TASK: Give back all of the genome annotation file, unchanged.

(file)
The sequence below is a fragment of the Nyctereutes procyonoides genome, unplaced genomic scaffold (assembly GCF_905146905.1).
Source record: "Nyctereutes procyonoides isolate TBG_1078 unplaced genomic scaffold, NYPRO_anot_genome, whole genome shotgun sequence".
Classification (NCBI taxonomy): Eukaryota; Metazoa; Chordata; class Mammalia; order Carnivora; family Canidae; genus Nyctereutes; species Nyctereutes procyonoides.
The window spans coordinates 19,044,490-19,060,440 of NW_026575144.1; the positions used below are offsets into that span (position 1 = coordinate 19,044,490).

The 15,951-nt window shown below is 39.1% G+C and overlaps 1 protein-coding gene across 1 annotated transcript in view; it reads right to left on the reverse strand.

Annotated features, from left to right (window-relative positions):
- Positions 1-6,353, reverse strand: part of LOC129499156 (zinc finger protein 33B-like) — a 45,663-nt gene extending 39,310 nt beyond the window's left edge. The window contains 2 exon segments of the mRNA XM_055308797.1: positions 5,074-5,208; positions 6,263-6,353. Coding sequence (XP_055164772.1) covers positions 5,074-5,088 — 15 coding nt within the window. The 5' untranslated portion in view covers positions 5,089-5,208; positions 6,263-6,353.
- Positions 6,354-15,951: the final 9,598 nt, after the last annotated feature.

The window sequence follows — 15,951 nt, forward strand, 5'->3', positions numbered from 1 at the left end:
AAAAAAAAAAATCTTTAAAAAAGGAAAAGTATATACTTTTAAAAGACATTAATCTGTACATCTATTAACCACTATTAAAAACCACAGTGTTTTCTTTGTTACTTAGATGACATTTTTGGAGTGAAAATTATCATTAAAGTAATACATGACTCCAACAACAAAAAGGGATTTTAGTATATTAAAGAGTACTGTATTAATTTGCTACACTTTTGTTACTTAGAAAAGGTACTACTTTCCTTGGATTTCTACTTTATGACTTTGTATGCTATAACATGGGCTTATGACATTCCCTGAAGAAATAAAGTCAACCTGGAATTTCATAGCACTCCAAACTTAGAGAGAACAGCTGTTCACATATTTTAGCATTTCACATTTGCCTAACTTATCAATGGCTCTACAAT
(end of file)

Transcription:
The sequence below is a fragment of the Nyctereutes procyonoides genome, unplaced genomic scaffold (assembly GCF_905146905.1).
Source record: "Nyctereutes procyonoides isolate TBG_1078 unplaced genomic scaffold, NYPRO_anot_genome, whole genome shotgun sequence".
Classification (NCBI taxonomy): Eukaryota; Metazoa; Chordata; class Mammalia; order Carnivora; family Canidae; genus Nyctereutes; species Nyctereutes procyonoides.
The window spans coordinates 19,044,490-19,060,440 of NW_026575144.1; the positions used below are offsets into that span (position 1 = coordinate 19,044,490).

The 15,951-nt window shown below is 39.1% G+C and overlaps 1 protein-coding gene across 1 annotated transcript in view; it reads right to left on the reverse strand.

Annotated features, from left to right (window-relative positions):
- Positions 1-6,353, reverse strand: part of LOC129499156 (zinc finger protein 33B-like) — a 45,663-nt gene extending 39,310 nt beyond the window's left edge. The window contains 2 exon segments of the mRNA XM_055308797.1: positions 5,074-5,208; positions 6,263-6,353. Coding sequence (XP_055164772.1) covers positions 5,074-5,088 — 15 coding nt within the window. The 5' untranslated portion in view covers positions 5,089-5,208; positions 6,263-6,353.
- Positions 6,354-15,951: the final 9,598 nt, after the last annotated feature.

The window sequence follows — 15,951 nt, forward strand, 5'->3', positions numbered from 1 at the left end:
AAAAAAAAAAATCTTTAAAAAAGGAAAAGTATATACTTTTAAAAGACATTAATCTGTACATCTATTAACCACTATTAAAAACCACAGTGTTTTCTTTGTTACTTAGATGACATTTTTGGAGTGAAAATTATCATTAAAGTAATACATGACTCCAACAACAAAAAGGGATTTTAGTATATTAAAGAGTACTGTATTAATTTGCTACACTTTTGTTACTTAGAAAAGGTACTACTTTCCTTGGATTTCTACTTTATGACTTTGTATGCTATAACATGGGCTTATGACATTCCCTGAAGAAATAAAGTCAACCTGGAATTTCATAGCACTCCAAACTTAGAGAGAACAGCTGTTCACATATTTTAGCATTTCACATTTGCCTAACTTATCAATGGCTCTACAAT